Welcome to the concluding session of “All I Really Need to Know I Learned While Skydiving… or, Top 10 Reasons Why Skydiving Is Like Social Media.” Glad to have you all back… the first post generated THE MOST traffic this blog has ever seen, and the most RTs on Twitter @replies, comments, emails, you name it (thank you PRDaily of course for linking to part 1).
One quick side note, I do feel that one of the most important parts of a sound social media strategy is LISTENING (cc @GaryVee) but, despite what you’ve seen in Point Break or Cutaway, you cannot hear another skydiver during freefall. The wind traveling past your ears at well over 100mph pretty much makes you deaf to all sounds… as much as I tried to connect and spin it to compare to Skydiving, I couldn’t… so, consider yourself unspun.
#6) Empower and give kudos!
- SD: Without a few minor exceptions, every single person I met through and while skydiving have been just about the most welcoming people ever. From offering lighthearted jokes to ease the nerves (“I promise you, we will wind up back on the ground…”) to offers of joining the crew around their weekend bonfire, and the constant reminders to smile while the camera is on you during freefall… the continuous high-fives, hang looses and rock on hand gestures only fuel this impression.
- SM: Social media really only works when you are being generous to those you interact with. Self-promotion isn’t a crime per se (depends on how you do it sometimes it’s not even a faux pas), but things can truly take off when you give others the plaudit and spotlight that everyone (who tries at least) deserves. The “RT-culture” – as well as the adoption of the new RT feature – on Twitter showcases how far giving credit can go in the social media space.
#7) Collaboration is crucial…
- SD: Even if not jumping with a large group (like my headline photo) to create record breaking formations during free fall, the process of skydiving is incredibly thorough, meticulous and involves team work across various levels. From the pilots, the parachute packers, logistics admins on the ground, teachers/trainers, and of course to the Tandem Masters themselves… frankly everyone at the dropzone work like a well oiled machine, if you do not see that on the ground, imagine what will happen up top.
- SM: Again to echo CRUSH IT author Gary Vaynerchuk (@GaryVee), social media gives you the power to find those out there who are doing it better than you, then you can tap them, partner with them and mutually benefit… case in point: he ghost wrote the book (cause he’s clearly a video guy). Collaboration, as a catalyst for success, is not limited to social media or skydiving, it’s an integral part of a healthy social structure and of any winning strategy in sports as well.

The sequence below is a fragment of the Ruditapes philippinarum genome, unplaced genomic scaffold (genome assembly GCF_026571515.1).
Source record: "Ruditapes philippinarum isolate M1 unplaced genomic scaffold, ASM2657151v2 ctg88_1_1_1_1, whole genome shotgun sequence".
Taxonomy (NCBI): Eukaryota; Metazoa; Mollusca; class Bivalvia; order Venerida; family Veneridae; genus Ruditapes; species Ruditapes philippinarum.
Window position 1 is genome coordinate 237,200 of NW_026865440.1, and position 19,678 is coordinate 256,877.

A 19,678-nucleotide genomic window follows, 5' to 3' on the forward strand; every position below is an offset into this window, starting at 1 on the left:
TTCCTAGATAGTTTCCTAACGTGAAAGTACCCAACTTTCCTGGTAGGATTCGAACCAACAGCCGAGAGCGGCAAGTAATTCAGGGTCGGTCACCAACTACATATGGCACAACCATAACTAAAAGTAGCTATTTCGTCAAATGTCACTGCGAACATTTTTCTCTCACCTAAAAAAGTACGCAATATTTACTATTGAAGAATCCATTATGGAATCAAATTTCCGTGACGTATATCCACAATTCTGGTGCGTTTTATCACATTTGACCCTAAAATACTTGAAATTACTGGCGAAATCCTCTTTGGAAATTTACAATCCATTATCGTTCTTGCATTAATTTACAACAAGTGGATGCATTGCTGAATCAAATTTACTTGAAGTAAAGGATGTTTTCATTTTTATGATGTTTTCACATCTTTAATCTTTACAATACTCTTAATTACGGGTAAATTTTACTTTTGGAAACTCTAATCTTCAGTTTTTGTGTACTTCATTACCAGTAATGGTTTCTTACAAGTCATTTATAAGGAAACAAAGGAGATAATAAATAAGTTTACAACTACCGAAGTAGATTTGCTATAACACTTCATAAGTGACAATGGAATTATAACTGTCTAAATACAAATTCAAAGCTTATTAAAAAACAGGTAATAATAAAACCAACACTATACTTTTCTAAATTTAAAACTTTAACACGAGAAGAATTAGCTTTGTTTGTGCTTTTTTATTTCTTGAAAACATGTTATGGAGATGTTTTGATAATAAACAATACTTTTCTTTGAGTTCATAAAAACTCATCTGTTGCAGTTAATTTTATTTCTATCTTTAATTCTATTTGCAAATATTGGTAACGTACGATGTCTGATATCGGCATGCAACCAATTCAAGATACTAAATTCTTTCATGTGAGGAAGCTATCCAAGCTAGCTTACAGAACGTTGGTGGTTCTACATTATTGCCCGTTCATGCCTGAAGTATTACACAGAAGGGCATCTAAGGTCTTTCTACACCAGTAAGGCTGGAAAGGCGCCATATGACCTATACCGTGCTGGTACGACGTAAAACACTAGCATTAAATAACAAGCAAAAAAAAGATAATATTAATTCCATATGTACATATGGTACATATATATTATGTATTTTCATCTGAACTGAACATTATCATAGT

#8) It’s the community, stupid…
- SD: To play off #7 and #6, the skydiving community is one of the most tightly knit communities I have ever seen, and I’ve been in drama/improv circles, youth groups, cover and original bands, as well as an early participant in Facebook and Twitter… I will tell you this, the camaraderie I saw both on the ground, on the plane and in the air was unparallel. I think when you put your life on the line you understandably grow closer to the people involved.
- SM: I don’t think there is anything to write here… if you don’t know that the community is the most important part of Social Media, I think you’ve stumbled on the wrong post/blog. The first step, whether in professional or personal brand building, is grow your community… the better you do it, the more success will come for you via Social Media.
#9) Don’t forget the video...
- SD: Your first skydiving experience (and key milestones in the future) has to be documented, how can it not? Sure, it’s pricy (genius business model by the way) but what about the memories, what about the conversation, what about the chest thumping self promotion!? In reality though, like other major ‘coming of age’ events, this need to be documented for posterity… besides, imagine yourself being the coolest grandpa one day.
- SM: In Social Media, video and pictures (as much as I hate to admit it) have been growing exponentially… here are some hard facts: According to a recently published UMass/Inc. Magazine survey, in October alone, more than 77% of Internet users combined to watch 13.5 billion videos online, a metric that represents a dramatic shift in how consumers are engaging with content. Among even the most modest of predictions, 2009’s online video viewership is being estimated at 144 million and expected to grow to 188 million by 2013 in the U.S. alone.
#10) When it goes right, it’s the biggest rush!
- SD: The adrenaline pumping through my veins upon landing back on the ground safely is not something I can describe in words. The range of emotion is insane; from awe to shock, hysteric happiness to true disappointment that it’s over, and of course the rising addiction to do it again (right then and there). The phrase I was using, in a non morbid or depressing sense, upon finishing my first jump was: the earth seems kind of boring when you’re on the ground… *sigh*… Who’s in for a Skydive Tweet Up this spring?!
- SM: While this pertains mainly to professional use of Social Media (i.e. on behalf of a brand, or as part of a Marcomm strategy), nobody would keep Twittering and Facebooking if it wasn’t for the recurring positive experiences. If you’ve ever seen your tweet, a blog post, a placement or whatever go viral through Social Media, you may have an idea of the rush I’m talking about here. On the professional side, the stuffy boardrooms I often work with on the Corp PR side are not ready for change for the sake of change… they need to test the water out, dip a finger in, see if it suits them and so on… the success of these baby steps is crucial if you want to keep your program, take it slow with the execs, they need to see success to get the rush.